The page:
Wednesday, February 26, 2020

Marshall Crenshaw, Miracle of Science (reissue), 2020

Album Review

By Henry Lipput

I know exactly what Marshall Crenshaw meant when he recently said, "I love it that phonograph records are popular again."

I was able to buy his first four albums, the brilliant self-titled debut as well as Field Day, Downtown, and Mary Jean & 9 Others, on vinyl when they came out. But even before 1989's Good Evening, records seemed to disappear in the United States.

Crenshaw has regained ownership of the five albums he released on the Razor & Tie label between 1994 and 2003 and is going to reissue all of them on vinyl, CD, and all digital platforms.

1996's Miracle of Science, 1999's #447, 2003's What's in the Bag?, 1994's live My Truck Is My Home, and 1998's early demos collection, The 9 Volt Years, will be released as expanded editions. Each album will include two newly recorded, previously unreleased tracks which will appear on a bonus 7" single on the vinyl editions and as bonus tracks on the CD and digital versions. The Miracle of Science reissue includes "Misty Dreamer" by Scottish indie-pop artist Daniel Wylie and "What the Hell I Got," a 1974 number by Canadian Michel Pagliaro.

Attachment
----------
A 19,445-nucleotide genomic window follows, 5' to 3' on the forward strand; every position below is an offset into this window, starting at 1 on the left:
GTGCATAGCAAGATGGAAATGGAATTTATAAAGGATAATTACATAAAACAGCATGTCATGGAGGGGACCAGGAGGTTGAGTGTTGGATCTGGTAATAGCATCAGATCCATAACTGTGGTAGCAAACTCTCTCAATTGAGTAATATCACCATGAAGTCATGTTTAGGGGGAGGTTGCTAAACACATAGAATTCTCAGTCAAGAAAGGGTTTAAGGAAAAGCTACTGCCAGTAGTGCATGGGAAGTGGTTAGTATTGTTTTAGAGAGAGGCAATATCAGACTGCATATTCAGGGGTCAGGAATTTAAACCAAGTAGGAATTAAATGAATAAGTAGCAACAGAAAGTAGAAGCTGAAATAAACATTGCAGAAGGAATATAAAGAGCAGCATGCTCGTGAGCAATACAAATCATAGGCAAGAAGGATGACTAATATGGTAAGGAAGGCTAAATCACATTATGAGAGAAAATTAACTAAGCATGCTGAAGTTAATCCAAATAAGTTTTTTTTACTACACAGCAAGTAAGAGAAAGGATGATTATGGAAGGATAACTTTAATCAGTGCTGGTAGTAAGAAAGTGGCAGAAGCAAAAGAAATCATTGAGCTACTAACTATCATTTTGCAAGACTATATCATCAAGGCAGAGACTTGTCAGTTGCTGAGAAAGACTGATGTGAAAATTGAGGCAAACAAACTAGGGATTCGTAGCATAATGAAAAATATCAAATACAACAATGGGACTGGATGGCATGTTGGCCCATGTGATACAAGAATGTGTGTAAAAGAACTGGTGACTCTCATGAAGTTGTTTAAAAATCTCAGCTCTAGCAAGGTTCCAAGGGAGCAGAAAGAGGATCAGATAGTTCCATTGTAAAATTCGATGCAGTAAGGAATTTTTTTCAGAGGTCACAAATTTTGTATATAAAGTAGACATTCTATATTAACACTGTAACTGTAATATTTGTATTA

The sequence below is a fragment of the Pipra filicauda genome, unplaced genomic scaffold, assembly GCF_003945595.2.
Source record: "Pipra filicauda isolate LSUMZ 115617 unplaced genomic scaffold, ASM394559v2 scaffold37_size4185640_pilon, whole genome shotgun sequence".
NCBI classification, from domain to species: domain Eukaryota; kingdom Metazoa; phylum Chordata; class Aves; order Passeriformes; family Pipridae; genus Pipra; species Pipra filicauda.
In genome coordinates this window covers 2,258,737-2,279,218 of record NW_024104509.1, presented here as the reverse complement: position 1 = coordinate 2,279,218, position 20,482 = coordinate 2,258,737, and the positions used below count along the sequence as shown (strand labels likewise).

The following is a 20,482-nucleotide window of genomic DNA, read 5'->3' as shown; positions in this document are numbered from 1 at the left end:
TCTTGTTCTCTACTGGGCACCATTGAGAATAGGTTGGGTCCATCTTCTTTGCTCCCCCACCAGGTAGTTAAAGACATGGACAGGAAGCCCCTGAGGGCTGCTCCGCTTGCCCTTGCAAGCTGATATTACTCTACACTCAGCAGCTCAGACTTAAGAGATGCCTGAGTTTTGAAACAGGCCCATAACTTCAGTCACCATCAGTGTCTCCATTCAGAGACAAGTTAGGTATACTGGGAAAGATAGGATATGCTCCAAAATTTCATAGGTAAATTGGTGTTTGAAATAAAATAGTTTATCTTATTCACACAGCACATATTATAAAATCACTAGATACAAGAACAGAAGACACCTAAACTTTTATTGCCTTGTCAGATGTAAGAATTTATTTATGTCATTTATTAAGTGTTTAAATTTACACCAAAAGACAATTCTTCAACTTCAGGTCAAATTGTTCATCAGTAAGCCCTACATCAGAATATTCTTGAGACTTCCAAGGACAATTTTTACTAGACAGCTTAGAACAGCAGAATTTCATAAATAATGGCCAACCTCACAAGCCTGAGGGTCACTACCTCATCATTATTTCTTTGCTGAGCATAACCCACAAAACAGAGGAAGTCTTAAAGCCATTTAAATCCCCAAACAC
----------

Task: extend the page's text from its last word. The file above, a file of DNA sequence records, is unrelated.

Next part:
It's clear on listening to the reissue of Miracle of Science (after listening to the original CD release for a number of years) that, during his Razor & Tie years, Crenshaw lost none of his talent for hooks, licks, and lyrics. Songs like "What Do You Dream Of?," "Only An Hour Ago," and "Starless Summer Sky" would have been stellar additions to his first two breakthrough albums. The co-write with Glen Burtnik, "There And Back Again," is a delight; and the reissue of Miracle of Science also includes a backwards version of the song.

Crenshaw has always included cover versions of songs on his albums starting with "Soldier Of Love" on Marshall Crenshaw. Miracle of Science includes two: Hy Heath's "Who Stole That Train" with some amazing guitar playing and a horn-filled "The 'In' Crowd."

Marshall Crenshaw's Miracle of Science reissue is out now on Shiny-Tone (via Megaforce).

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